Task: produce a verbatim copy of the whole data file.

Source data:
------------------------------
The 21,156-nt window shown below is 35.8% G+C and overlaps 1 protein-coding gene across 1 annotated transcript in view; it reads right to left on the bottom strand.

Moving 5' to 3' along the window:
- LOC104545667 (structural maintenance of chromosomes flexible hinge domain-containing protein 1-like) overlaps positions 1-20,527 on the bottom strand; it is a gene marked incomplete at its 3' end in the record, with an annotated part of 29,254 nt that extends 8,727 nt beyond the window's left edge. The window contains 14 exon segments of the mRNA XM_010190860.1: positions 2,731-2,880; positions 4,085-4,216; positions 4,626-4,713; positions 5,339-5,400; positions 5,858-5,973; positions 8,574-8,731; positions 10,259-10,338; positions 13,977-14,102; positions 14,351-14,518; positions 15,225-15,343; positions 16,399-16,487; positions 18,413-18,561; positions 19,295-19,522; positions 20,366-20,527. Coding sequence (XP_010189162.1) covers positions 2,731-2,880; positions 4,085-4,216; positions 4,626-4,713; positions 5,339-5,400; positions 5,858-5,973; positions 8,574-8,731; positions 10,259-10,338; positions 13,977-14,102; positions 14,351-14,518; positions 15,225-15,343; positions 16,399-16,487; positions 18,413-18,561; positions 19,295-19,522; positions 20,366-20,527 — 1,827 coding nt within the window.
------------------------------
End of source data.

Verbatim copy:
The 21,156-nt window shown below is 35.8% G+C and overlaps 1 protein-coding gene across 1 annotated transcript in view; it reads right to left on the bottom strand.

Moving 5' to 3' along the window:
- LOC104545667 (structural maintenance of chromosomes flexible hinge domain-containing protein 1-like) overlaps positions 1-20,527 on the bottom strand; it is a gene marked incomplete at its 3' end in the record, with an annotated part of 29,254 nt that extends 8,727 nt beyond the window's left edge. The window contains 14 exon segments of the mRNA XM_010190860.1: positions 2,731-2,880; positions 4,085-4,216; positions 4,626-4,713; positions 5,339-5,400; positions 5,858-5,973; positions 8,574-8,731; positions 10,259-10,338; positions 13,977-14,102; positions 14,351-14,518; positions 15,225-15,343; positions 16,399-16,487; positions 18,413-18,561; positions 19,295-19,522; positions 20,366-20,527. Coding sequence (XP_010189162.1) covers positions 2,731-2,880; positions 4,085-4,216; positions 4,626-4,713; positions 5,339-5,400; positions 5,858-5,973; positions 8,574-8,731; positions 10,259-10,338; positions 13,977-14,102; positions 14,351-14,518; positions 15,225-15,343; positions 16,399-16,487; positions 18,413-18,561; positions 19,295-19,522; positions 20,366-20,527 — 1,827 coding nt within the window.